Rogers opts for coaching rather than press box as new career unfolds
By CONRAD SUTCLIFFE
A CRICKET journey that started out in the sandhills at North Devon is taking former Australia Test batsman Chris Rogers in a new direction.
Rogers was just 18 when he arrived at Instow in the Spring of 1996, an eager young batsman with a handful of appearances for Australia under-19s to his name.
Three seasons with North Devon CC, and a fourth with Exeter, were part of the grooming process for a career in First Class cricket.
Rogers had a long career on the First Class circuit, mainly in the UK but also with Western Australia, and won 25 Test caps for his country.
Rogers finished his playing career with Somerset last summer, skippering the side to second place in the County Championship. He retied at the end of the season with more than 500 professional games in all formats against his name.
As a trained journalist – he worked on the Shropshire Star while playing in the Midlands – a career in the media would have been an obvious choice.
Press boxes and studios are full of ex-players, very few of whom have a grounding in journalism.
Rogers is happy to dabble in commentary for the Australian Broadcasting Corporation from time to time, but isn’t planning on a career in punditry. He has some interesting reasons.
Instead, Rogers wants to immerse himself in coaching and put something back into the game that has given him so much.
He has been attached to Somerset as batting coach for the first half of the season, but has a few week off coming up to work with Australia A in South Africa.
Then it is back to Taunton to see out the season and plan the next stage of his new career.
“I have been in the press box and done commentary and just don’t get the same buzz from it,” said Rogers.
“Part of me doesn’t want to be the one passing judgement on players, many of whom I have played with or against.
“The expectation is you will say something controversial. That’s not for me.
“I would rather channel my energies into doing something constructive and leave it to others to pass judgement.”
Rogers said cricket can breed self-centred players who think too much of themselves and not enough of the team. He didn’t come out of that mould and wants to share his approach with young cricketers making their way in the game.
“I have seen it in teams I have played in and never understood it,” said Rogers.
“Why wouldn’t you want to help your team-mates be the best they can?”
Cricket has come a long way since Rogers experienced crash-bang-wallop cricket Instow style in the North Devon Cup more than 20 years ago.
The memory of playing 20-over cricket in the North Devon Cup remains vivid even now.
“There was one game we played against Hatherleigh when Arnie Searle kept hitting Colin Payne for six – and Colin kept blaming the batsman,” said Rogers.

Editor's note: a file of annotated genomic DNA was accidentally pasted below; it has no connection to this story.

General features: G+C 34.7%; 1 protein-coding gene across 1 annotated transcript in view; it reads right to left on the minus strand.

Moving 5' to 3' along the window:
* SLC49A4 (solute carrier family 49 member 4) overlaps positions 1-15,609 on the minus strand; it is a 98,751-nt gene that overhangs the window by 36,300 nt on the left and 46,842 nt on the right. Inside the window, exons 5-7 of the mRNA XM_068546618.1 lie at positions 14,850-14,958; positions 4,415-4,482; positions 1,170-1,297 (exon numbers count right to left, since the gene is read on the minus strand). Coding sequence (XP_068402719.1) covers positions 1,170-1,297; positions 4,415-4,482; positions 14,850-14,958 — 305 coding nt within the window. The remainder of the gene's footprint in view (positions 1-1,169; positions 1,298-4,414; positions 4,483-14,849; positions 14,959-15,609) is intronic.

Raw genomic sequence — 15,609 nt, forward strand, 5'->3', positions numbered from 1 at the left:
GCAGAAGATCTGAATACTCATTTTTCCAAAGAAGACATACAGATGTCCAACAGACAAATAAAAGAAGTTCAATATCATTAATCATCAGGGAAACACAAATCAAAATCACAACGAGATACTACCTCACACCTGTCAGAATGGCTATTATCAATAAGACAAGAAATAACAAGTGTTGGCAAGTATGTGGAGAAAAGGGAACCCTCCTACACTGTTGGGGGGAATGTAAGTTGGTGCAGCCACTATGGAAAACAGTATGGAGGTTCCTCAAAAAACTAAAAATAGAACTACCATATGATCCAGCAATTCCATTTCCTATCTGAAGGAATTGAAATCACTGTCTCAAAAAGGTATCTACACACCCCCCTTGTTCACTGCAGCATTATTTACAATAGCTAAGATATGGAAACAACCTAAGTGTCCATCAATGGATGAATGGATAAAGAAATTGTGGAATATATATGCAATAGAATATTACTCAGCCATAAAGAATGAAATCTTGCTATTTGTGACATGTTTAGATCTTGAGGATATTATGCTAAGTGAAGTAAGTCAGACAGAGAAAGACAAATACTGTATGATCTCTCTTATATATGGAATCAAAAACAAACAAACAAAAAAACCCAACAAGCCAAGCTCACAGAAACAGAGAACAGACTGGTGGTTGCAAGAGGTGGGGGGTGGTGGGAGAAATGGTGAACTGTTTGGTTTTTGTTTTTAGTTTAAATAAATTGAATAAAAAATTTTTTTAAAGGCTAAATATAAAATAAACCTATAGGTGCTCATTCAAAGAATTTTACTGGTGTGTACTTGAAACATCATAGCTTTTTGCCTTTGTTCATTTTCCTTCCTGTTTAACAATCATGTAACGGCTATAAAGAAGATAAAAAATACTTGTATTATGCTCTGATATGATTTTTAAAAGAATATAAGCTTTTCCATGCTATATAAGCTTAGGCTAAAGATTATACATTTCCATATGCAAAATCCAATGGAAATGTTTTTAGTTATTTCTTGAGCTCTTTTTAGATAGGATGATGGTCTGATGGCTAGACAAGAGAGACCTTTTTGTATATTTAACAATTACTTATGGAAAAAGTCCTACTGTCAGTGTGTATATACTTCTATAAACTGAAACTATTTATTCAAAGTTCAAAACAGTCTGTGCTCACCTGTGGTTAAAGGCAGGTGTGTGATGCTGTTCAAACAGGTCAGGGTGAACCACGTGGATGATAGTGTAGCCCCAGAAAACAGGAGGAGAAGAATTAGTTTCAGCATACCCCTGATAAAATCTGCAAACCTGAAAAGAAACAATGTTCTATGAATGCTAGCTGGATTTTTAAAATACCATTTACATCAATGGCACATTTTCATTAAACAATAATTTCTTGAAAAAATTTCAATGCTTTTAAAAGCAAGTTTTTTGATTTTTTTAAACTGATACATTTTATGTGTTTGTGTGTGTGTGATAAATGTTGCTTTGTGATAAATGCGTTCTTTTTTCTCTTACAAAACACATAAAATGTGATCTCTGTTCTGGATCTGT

“Colin swung the ball, but Arnie knew that and kept coming down the wicket to him before the ball moved round much.”
Twenty20 was a club pastime in those days, but not anymore. The pro game has embraced it with a passion and Rogers sees its influences throughout the modern game.
“Twenty20 has changed the skills of players who now have to play 360-degree cricket,” said Rogers.
“Batsman have to play shots which didn’t exist 20 years ago and learn to manoeuvre the field around.”
Rogers clearly relishes the challenge of coaching 21st century cricketers and isn’t afraid to move with the times either.
In one area he is a little old-fashioned though: he wants to get a proper grounding in coaching first.
“I would like to be a head coach one day, probably in the UK as there are more opportunities over here,” said Rogers.
“I have been glad of the opportunity Somerset have given me and really enjoyed working with the second team lads. There is a lot of talent there.
“You can learn the mechanics of coaching by doing badges and courses, but there is more to it than that.
“You have to learn how to be a coach, how to manage situation, how to tell someone they have been cut, and that is not the same thing at all.”
Rogers had no idea when he rocked up at North Devon CC all those years ago where his career was going to take him.
“I never imagined I would play Test cricket for Australia back then,” he said.
Rogers has achieved a huge amount since moving on, but Instow cricket ground and the people he met there will always have a special place in his affections.
“It was my finishing school,” said Rogers. “I had never been to a cricket academy or anything like that. I learned many lessons in cricket and life from my time at North Devon.
“Whatever I have achieved, I owe a lot to North Devon CC.”